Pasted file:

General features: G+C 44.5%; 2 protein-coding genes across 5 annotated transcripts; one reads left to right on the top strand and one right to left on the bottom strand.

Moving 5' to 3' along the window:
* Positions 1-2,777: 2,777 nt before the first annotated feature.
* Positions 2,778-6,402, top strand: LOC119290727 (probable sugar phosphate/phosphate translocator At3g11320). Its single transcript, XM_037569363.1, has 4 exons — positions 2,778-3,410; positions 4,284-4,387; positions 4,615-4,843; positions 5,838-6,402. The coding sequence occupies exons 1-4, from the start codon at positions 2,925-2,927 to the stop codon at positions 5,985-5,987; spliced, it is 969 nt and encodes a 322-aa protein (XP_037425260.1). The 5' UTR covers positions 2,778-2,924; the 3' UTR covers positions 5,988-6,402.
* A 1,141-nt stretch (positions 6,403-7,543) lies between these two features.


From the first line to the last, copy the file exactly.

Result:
General features: G+C 44.5%; 2 protein-coding genes across 5 annotated transcripts; one reads left to right on the top strand and one right to left on the bottom strand.

Moving 5' to 3' along the window:
* Positions 1-2,777: 2,777 nt before the first annotated feature.
* Positions 2,778-6,402, top strand: LOC119290727 (probable sugar phosphate/phosphate translocator At3g11320). Its single transcript, XM_037569363.1, has 4 exons — positions 2,778-3,410; positions 4,284-4,387; positions 4,615-4,843; positions 5,838-6,402. The coding sequence occupies exons 1-4, from the start codon at positions 2,925-2,927 to the stop codon at positions 5,985-5,987; spliced, it is 969 nt and encodes a 322-aa protein (XP_037425260.1). The 5' UTR covers positions 2,778-2,924; the 3' UTR covers positions 5,988-6,402.
* A 1,141-nt stretch (positions 6,403-7,543) lies between these two features.